Bonding vs. Grounding: A Primer

Bonding and grounding are simple concepts, but, unfortunately, they’re 
also easily confused with each other. Definitions of one term often get 
wrapped up in the definitions of the other, and, before long, one can 
begin thinking the words are interchangeable.<br>
<br>
“Grounding” refers to the creation of a path from electrical equipment 
to the earth. It is intended to protect equipment and help prevent fires
 that might occur due to high voltages resulting from lightning strikes,
 line surges or unintended contact with higher-voltage lines. Arlington Industries

Chuck Ross

Bonding and grounding are simple concepts, but, unfortunately, they’re also easily confused with each other. Definitions of one term often get wrapped up in the definitions of the other, and, before long, one can begin thinking the words are interchangeable.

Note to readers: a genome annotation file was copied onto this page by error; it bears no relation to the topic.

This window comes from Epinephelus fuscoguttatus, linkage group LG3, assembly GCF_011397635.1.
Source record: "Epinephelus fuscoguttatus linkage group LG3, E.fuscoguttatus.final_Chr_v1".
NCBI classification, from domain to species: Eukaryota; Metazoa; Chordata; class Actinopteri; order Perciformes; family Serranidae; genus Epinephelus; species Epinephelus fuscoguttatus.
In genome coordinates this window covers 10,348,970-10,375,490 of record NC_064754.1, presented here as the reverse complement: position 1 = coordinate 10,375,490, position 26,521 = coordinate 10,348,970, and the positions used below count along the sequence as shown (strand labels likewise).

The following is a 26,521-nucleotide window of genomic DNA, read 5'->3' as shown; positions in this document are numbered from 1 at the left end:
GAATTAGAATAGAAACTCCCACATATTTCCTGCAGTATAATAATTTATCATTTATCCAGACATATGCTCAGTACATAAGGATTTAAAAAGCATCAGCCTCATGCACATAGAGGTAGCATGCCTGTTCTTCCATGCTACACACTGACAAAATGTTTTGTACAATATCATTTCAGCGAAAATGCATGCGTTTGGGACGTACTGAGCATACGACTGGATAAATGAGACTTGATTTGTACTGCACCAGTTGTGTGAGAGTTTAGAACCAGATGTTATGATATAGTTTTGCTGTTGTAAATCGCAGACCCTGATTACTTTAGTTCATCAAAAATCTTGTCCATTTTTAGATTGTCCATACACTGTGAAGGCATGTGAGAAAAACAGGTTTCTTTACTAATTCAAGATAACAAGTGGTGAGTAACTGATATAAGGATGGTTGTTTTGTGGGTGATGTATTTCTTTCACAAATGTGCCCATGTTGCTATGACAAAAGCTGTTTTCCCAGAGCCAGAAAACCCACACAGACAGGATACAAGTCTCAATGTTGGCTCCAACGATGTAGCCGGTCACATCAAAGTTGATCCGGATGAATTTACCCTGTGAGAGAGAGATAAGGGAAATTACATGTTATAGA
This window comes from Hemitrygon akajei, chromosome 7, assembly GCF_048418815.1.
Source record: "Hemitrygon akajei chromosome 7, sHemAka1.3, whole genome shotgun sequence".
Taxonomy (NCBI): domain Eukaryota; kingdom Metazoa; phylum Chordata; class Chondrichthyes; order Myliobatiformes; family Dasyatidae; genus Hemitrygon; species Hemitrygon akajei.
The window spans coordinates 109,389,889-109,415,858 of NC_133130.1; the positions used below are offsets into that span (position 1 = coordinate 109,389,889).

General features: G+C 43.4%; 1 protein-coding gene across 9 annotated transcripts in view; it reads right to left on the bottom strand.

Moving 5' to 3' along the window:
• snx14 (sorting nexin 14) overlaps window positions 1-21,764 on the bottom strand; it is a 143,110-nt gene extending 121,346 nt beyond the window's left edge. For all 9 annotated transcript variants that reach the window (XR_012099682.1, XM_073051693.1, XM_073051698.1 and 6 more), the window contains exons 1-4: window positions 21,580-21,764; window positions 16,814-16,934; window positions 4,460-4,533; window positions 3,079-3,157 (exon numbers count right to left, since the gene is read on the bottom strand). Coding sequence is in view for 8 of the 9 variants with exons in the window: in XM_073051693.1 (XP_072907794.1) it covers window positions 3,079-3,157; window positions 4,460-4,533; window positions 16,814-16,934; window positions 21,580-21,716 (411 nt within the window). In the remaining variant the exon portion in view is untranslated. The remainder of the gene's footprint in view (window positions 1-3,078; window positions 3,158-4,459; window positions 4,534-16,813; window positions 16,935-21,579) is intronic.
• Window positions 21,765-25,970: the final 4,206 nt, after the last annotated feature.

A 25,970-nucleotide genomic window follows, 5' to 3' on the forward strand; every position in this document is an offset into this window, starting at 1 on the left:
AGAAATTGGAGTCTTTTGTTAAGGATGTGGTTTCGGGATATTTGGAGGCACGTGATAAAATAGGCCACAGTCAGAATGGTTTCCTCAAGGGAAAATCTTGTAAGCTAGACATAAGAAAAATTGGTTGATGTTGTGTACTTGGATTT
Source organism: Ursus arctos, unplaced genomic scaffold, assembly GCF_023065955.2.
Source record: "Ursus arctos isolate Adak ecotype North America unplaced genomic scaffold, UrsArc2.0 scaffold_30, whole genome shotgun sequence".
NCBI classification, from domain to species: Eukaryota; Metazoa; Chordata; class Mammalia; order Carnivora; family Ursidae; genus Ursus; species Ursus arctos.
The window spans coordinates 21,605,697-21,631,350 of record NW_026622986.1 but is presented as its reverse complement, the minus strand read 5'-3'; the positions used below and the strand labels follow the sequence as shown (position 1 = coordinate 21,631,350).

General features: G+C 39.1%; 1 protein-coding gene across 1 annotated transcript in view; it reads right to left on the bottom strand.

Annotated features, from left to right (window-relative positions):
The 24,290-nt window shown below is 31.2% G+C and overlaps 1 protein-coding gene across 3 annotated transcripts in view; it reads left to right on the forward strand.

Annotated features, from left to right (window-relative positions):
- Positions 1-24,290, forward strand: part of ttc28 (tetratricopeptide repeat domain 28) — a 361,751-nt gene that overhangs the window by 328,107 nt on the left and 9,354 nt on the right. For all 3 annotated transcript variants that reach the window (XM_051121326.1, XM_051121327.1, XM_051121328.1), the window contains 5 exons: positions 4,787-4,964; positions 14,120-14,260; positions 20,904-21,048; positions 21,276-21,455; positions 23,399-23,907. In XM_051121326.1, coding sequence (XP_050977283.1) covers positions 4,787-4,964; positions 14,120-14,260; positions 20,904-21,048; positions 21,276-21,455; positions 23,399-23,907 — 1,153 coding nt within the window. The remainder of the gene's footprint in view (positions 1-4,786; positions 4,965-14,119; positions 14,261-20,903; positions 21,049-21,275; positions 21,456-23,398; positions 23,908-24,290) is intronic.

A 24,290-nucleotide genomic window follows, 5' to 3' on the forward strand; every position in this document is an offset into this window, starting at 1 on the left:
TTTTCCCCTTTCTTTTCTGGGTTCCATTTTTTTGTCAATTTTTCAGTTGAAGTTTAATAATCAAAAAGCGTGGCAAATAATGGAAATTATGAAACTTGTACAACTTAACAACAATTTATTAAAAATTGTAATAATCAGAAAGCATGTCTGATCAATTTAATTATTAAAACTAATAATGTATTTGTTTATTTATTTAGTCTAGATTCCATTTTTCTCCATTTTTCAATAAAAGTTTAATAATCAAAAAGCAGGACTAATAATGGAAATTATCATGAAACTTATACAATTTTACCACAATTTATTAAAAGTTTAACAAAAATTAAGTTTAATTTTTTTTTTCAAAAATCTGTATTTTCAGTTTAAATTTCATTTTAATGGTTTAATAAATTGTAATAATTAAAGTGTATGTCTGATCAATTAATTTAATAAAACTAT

“Grounding” refers to the creation of a path from electrical equipment to the earth. It is intended to protect equipment and help prevent fires that might occur due to high voltages resulting from lightning strikes, line surges or unintended contact with higher-voltage lines. To accomplish these goals, a grounding electrode conductor is used to connect the main panel to a grounding electrode buried into the earth.

It’s important to understand that, while grounding may help limit overcurrent damage, it won’t help in clearing a breaker or fuse.  This task is accomplished through bonding.  And this is where some confusion can come in – bonding’s goal is to create an effective ground-fault current path. So, yes, the “equipment grounding conductor” incorporated into MC and NM cable is actually there to ensure proper bonding.

Bonding is required to ensure a low-impedance fault-current path exists back to the source. This is the only way to be confident a breaker or fuse will respond properly in many ground-fault situations. In fact, all electrically conductive materials that could become energized – including metal water pipes, gas pipes and exposed structural-steel member – must be bonded to such an effective ground-fault current path. Without adequate bonding, these metal building materials could become electrified, creating a major safety hazard, without the fuse or breaker ever tripping.


Photo courtesy of Arlington Industries